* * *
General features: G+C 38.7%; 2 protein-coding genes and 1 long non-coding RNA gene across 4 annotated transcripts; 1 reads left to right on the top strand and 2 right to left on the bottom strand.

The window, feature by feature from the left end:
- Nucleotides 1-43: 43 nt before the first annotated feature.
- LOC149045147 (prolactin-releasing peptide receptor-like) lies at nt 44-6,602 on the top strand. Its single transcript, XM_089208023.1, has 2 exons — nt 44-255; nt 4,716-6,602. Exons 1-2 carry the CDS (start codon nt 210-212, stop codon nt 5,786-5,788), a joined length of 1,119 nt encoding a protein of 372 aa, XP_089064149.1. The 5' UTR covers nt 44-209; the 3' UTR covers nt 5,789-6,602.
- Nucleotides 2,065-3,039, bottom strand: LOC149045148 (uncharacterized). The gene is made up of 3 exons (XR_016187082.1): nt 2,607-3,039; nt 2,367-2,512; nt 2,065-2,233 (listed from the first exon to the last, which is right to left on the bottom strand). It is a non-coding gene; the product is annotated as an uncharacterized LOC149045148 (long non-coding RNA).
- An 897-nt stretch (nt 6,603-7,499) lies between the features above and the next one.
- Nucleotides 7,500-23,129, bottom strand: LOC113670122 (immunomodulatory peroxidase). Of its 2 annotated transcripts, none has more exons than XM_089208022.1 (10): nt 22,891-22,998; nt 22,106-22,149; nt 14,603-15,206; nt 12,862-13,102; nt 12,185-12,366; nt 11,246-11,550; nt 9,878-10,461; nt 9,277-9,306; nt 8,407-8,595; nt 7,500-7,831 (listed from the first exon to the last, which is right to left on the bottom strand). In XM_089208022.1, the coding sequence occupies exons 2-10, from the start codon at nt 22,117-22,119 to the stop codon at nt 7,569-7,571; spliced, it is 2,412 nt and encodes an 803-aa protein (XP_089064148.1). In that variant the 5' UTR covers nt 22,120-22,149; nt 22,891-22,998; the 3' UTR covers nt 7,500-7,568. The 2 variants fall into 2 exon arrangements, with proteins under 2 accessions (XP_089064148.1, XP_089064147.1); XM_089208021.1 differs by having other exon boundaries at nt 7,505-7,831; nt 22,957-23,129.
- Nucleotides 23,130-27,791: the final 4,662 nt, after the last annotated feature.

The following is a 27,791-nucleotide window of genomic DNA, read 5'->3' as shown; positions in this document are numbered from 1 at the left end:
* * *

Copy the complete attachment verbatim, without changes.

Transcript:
General features: G+C 38.7%; 2 protein-coding genes and 1 long non-coding RNA gene across 4 annotated transcripts; 1 reads left to right on the top strand and 2 right to left on the bottom strand.

The window, feature by feature from the left end:
- Nucleotides 1-43: 43 nt before the first annotated feature.
- LOC149045147 (prolactin-releasing peptide receptor-like) lies at nt 44-6,602 on the top strand. Its single transcript, XM_089208023.1, has 2 exons — nt 44-255; nt 4,716-6,602. Exons 1-2 carry the CDS (start codon nt 210-212, stop codon nt 5,786-5,788), a joined length of 1,119 nt encoding a protein of 372 aa, XP_089064149.1. The 5' UTR covers nt 44-209; the 3' UTR covers nt 5,789-6,602.
- Nucleotides 2,065-3,039, bottom strand: LOC149045148 (uncharacterized). The gene is made up of 3 exons (XR_016187082.1): nt 2,607-3,039; nt 2,367-2,512; nt 2,065-2,233 (listed from the first exon to the last, which is right to left on the bottom strand). It is a non-coding gene; the product is annotated as an uncharacterized LOC149045148 (long non-coding RNA).
- An 897-nt stretch (nt 6,603-7,499) lies between the features above and the next one.
- Nucleotides 7,500-23,129, bottom strand: LOC113670122 (immunomodulatory peroxidase). Of its 2 annotated transcripts, none has more exons than XM_089208022.1 (10): nt 22,891-22,998; nt 22,106-22,149; nt 14,603-15,206; nt 12,862-13,102; nt 12,185-12,366; nt 11,246-11,550; nt 9,878-10,461; nt 9,277-9,306; nt 8,407-8,595; nt 7,500-7,831 (listed from the first exon to the last, which is right to left on the bottom strand). In XM_089208022.1, the coding sequence occupies exons 2-10, from the start codon at nt 22,117-22,119 to the stop codon at nt 7,569-7,571; spliced, it is 2,412 nt and encodes an 803-aa protein (XP_089064148.1). In that variant the 5' UTR covers nt 22,120-22,149; nt 22,891-22,998; the 3' UTR covers nt 7,500-7,568. The 2 variants fall into 2 exon arrangements, with proteins under 2 accessions (XP_089064148.1, XP_089064147.1); XM_089208021.1 differs by having other exon boundaries at nt 7,505-7,831; nt 22,957-23,129.
- Nucleotides 23,130-27,791: the final 4,662 nt, after the last annotated feature.

The following is a 27,791-nucleotide window of genomic DNA, read 5'->3' as shown; positions in this document are numbered from 1 at the left end: